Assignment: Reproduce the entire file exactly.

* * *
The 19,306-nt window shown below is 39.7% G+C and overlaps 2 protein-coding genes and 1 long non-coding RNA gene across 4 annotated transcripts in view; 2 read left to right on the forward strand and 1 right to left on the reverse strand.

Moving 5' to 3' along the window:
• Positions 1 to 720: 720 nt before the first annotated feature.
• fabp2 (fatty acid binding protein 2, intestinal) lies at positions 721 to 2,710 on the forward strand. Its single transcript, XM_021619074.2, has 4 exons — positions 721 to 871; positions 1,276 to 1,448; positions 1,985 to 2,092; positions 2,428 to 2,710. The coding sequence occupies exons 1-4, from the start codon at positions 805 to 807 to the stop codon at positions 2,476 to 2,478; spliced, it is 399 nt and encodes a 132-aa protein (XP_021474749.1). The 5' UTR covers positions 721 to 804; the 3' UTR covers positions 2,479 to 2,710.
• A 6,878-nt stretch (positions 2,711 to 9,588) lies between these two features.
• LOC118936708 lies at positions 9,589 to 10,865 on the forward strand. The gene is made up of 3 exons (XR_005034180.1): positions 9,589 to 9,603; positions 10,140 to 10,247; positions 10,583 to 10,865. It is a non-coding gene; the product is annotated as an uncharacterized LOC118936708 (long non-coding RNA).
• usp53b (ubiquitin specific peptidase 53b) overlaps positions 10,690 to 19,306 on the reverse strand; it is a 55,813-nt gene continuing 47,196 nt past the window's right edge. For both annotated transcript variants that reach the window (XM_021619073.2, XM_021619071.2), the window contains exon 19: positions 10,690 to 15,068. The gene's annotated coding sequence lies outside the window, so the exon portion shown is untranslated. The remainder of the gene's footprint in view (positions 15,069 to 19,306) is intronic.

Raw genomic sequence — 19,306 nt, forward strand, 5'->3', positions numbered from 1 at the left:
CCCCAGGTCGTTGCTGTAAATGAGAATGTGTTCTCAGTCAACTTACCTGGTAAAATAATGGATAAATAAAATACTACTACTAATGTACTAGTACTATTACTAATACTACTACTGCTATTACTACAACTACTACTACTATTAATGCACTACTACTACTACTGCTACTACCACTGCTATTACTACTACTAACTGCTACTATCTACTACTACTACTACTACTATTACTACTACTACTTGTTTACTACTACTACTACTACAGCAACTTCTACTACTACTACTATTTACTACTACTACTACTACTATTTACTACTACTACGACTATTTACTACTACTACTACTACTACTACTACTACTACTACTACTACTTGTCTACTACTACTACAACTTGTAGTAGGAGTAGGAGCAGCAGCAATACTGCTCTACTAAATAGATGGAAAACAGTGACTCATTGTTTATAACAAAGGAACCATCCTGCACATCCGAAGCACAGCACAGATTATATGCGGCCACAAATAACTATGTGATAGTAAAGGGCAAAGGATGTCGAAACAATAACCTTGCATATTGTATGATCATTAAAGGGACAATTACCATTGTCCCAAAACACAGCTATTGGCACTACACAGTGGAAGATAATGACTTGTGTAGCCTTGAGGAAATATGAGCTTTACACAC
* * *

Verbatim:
The 19,306-nt window shown below is 39.7% G+C and overlaps 2 protein-coding genes and 1 long non-coding RNA gene across 4 annotated transcripts in view; 2 read left to right on the forward strand and 1 right to left on the reverse strand.

Moving 5' to 3' along the window:
• Positions 1 to 720: 720 nt before the first annotated feature.
• fabp2 (fatty acid binding protein 2, intestinal) lies at positions 721 to 2,710 on the forward strand. Its single transcript, XM_021619074.2, has 4 exons — positions 721 to 871; positions 1,276 to 1,448; positions 1,985 to 2,092; positions 2,428 to 2,710. The coding sequence occupies exons 1-4, from the start codon at positions 805 to 807 to the stop codon at positions 2,476 to 2,478; spliced, it is 399 nt and encodes a 132-aa protein (XP_021474749.1). The 5' UTR covers positions 721 to 804; the 3' UTR covers positions 2,479 to 2,710.
• A 6,878-nt stretch (positions 2,711 to 9,588) lies between these two features.
• LOC118936708 lies at positions 9,589 to 10,865 on the forward strand. The gene is made up of 3 exons (XR_005034180.1): positions 9,589 to 9,603; positions 10,140 to 10,247; positions 10,583 to 10,865. It is a non-coding gene; the product is annotated as an uncharacterized LOC118936708 (long non-coding RNA).
• usp53b (ubiquitin specific peptidase 53b) overlaps positions 10,690 to 19,306 on the reverse strand; it is a 55,813-nt gene continuing 47,196 nt past the window's right edge. For both annotated transcript variants that reach the window (XM_021619073.2, XM_021619071.2), the window contains exon 19: positions 10,690 to 15,068. The gene's annotated coding sequence lies outside the window, so the exon portion shown is untranslated. The remainder of the gene's footprint in view (positions 15,069 to 19,306) is intronic.

Raw genomic sequence — 19,306 nt, forward strand, 5'->3', positions numbered from 1 at the left:
CCCCAGGTCGTTGCTGTAAATGAGAATGTGTTCTCAGTCAACTTACCTGGTAAAATAATGGATAAATAAAATACTACTACTAATGTACTAGTACTATTACTAATACTACTACTGCTATTACTACAACTACTACTACTATTAATGCACTACTACTACTACTGCTACTACCACTGCTATTACTACTACTAACTGCTACTATCTACTACTACTACTACTACTATTACTACTACTACTTGTTTACTACTACTACTACTACAGCAACTTCTACTACTACTACTATTTACTACTACTACTACTACTATTTACTACTACTACGACTATTTACTACTACTACTACTACTACTACTACTACTACTACTACTACTTGTCTACTACTACTACAACTTGTAGTAGGAGTAGGAGCAGCAGCAATACTGCTCTACTAAATAGATGGAAAACAGTGACTCATTGTTTATAACAAAGGAACCATCCTGCACATCCGAAGCACAGCACAGATTATATGCGGCCACAAATAACTATGTGATAGTAAAGGGCAAAGGATGTCGAAACAATAACCTTGCATATTGTATGATCATTAAAGGGACAATTACCATTGTCCCAAAACACAGCTATTGGCACTACACAGTGGAAGATAATGACTTGTGTAGCCTTGAGGAAATATGAGCTTTACACAC